I get quite angry when the minster refers to our proud history (of refugee resettlement). Sure we have resettled a lot of people, but we’re not resettling any at the moment and no commitment for the future has been made.
Regarding the Home Office’s recent criticisms of ‘lefty’ and ‘activist’ lawyers whom ministers have accused of ‘frustrating’ the department’s attempts to deport people, Ms Nokes said she believed any minister had ‘really good cause to be frustrated’when people ‘try one route and then they try another and then they try a third’.
The former minister warned however, that the current rhetoric risked undermining the judiciary system adding: “Do we believe in the judicial process in this country?I think we do. I also think it’s quite problematic trying to turn a whole profession into your enemy. You have to be able to look at a decision and know that it’s been fairly scrutinised and that the decision is the right one, and that’s where the legal system comes in.
Referring to the controversial charter flight to Jamaica which saw 35 foreign national offenders (FNO) taken off the flight in the days and hours before, when it emerged they had valid legal claims. Ms Nokes questioned whether ministers had given enough attention to ensuring each deportee was being removed lawfully. I used to have to go through the FNO flights to Jamaica and look and memorise every single case. I had to know the factsheet. I asked Philp whether he and the home secretary had personally looked at every single case and he didn’t answer that bit of the question.
Questioning the efficiency of the UK Borders Act 2007, which states that any non-British citizen who is sentenced to more than a year in jail should be deported from the country Ms Nokes said: The reality is a lot of these people are quite serious offenders, but not all of them.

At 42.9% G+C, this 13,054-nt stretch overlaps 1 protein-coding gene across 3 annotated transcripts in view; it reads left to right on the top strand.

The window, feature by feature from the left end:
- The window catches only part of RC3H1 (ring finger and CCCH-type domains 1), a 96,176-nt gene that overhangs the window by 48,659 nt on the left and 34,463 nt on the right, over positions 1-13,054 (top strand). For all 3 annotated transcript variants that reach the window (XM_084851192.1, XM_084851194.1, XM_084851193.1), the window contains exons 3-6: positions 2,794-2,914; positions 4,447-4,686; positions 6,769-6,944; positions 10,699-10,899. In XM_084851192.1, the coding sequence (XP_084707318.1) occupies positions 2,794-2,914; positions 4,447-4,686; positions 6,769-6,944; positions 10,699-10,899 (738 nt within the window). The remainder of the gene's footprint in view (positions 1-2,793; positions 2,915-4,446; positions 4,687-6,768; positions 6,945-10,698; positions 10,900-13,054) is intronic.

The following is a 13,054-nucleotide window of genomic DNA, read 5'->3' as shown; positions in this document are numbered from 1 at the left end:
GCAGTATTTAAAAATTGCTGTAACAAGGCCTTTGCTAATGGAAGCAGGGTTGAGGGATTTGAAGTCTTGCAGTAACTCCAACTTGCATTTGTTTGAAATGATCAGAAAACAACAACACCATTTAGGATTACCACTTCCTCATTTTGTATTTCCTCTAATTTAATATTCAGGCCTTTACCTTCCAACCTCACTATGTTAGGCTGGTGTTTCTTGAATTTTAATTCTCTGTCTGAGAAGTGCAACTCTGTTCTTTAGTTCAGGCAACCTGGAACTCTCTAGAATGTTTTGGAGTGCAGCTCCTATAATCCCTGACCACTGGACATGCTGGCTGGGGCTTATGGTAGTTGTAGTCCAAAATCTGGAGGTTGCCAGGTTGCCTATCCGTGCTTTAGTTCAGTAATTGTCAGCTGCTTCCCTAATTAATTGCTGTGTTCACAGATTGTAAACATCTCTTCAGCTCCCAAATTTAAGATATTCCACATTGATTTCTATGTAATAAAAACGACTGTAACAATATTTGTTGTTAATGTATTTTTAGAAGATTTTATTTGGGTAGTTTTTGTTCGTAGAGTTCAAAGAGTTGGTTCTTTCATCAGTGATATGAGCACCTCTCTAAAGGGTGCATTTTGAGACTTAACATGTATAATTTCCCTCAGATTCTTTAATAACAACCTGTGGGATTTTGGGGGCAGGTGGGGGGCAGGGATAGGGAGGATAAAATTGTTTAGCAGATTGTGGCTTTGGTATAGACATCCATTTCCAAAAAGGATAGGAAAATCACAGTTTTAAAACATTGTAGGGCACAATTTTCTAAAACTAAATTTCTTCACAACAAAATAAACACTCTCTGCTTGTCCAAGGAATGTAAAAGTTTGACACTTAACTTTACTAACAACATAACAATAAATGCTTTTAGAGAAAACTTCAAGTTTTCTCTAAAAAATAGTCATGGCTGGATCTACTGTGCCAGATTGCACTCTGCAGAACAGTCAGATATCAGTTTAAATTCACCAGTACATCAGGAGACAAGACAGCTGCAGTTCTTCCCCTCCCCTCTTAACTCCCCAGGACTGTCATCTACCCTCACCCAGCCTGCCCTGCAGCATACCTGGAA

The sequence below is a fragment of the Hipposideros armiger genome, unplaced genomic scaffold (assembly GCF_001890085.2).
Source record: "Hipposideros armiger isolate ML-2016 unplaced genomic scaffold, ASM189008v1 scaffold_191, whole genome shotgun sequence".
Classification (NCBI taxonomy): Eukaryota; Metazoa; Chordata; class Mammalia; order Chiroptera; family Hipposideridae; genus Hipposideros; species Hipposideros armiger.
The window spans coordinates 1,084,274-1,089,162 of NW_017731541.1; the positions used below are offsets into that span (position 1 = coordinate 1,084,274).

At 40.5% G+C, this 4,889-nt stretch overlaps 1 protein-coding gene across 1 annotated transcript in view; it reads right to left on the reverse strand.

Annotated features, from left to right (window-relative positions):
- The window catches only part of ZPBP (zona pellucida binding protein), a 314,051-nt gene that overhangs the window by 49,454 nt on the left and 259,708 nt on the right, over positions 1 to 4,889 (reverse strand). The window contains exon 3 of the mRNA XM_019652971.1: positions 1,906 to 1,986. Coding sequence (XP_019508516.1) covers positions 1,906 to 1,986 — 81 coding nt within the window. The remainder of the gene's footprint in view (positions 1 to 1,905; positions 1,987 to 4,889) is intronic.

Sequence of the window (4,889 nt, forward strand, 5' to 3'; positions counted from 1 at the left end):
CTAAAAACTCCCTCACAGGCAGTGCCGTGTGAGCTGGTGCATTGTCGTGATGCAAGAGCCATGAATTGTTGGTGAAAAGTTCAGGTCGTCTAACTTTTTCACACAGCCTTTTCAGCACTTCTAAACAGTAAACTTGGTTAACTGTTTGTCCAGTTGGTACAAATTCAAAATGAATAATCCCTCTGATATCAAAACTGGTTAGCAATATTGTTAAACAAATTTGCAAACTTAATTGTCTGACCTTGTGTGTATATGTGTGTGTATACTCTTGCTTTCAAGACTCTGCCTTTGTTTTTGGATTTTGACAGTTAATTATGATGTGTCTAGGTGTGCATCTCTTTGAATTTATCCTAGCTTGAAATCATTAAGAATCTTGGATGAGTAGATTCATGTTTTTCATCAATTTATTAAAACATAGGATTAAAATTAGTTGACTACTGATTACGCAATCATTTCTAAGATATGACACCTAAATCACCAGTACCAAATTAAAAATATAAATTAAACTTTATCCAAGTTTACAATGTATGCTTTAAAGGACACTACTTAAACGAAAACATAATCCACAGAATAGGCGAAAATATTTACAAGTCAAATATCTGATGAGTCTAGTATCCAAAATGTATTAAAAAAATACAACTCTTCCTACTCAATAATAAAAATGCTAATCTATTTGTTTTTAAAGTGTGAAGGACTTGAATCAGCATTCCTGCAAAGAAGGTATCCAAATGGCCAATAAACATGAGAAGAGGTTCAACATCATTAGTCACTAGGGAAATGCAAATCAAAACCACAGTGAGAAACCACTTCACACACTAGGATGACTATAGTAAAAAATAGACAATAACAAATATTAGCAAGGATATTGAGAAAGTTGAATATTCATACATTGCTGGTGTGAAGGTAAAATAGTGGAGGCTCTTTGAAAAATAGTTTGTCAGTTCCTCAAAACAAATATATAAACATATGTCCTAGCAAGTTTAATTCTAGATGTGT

“An 18 year old might be sentenced for a drug offence for 13 months, and then nobody bothers to follow it up for years because the Home Office systems are so under resourced, then years later somebody goes: ‘This person has done 13 months inside, well that’s a deportation order’.
“If you have somebody that serves their sentence and then has an unblemished record, should we still be relying on a piece of legislation that is 13 years old and doesn’t allow discretion ?, do we believe in the rehabilitation of offenders ? I think we probably do”.
Among her proudest achievements during her time in office Ms Nokes says is the launch of the EU settlement scheme – the process for EU nationals in Britain to apply for post-Brexit immigration status – which she says was ‘proof that the Home Office could introduce a system that was slick, efficient, would work’ citing the fact that 4.6 million people have so far applied.
While she enjoyed the challenge that came with being immigration minister Ms Nokes said it was ‘seriously stressful’ adding: “You were taking decisions hat would impact upon somebody’s living conditions, whether they were being deported back to a foreign country where the situation was sub-optimal, and that always stressed me beyond belief”.
The situation for vulnerable immigrants is worse now she believes, citing the apparent unwillingness of today’s Home Office to take in child refugees who are stranded in Europe, a move that was previously facilitated – albeit in smaller numbers than had been hoped – under the Dubs Amendment, which ended earlier this year.
“That is such an immense change from the days when I had to discuss and negotiate with Alf Dubs himself, who tells such a powerful story, Ms Nokes said: “We look back at the Kindertransport with a feeling of immense national pride, and yet it seems like the really powerful messages of people like Alf Dubs are just being ignored.
“I hope that the Conservative Party see the light and recognises its responsibilities to vulnerable people around the globe”.
A Home Office spokesperson said: “We are fixing our broken asylum system to make it firm and air, welcoming those most in need of protection via safe and legal routes, while stopping the abuse of the system. In the last five years the UK has been amongst the top five resettlement countries worldwide, and has resettled more refugees from outside Europe than any other EU member state.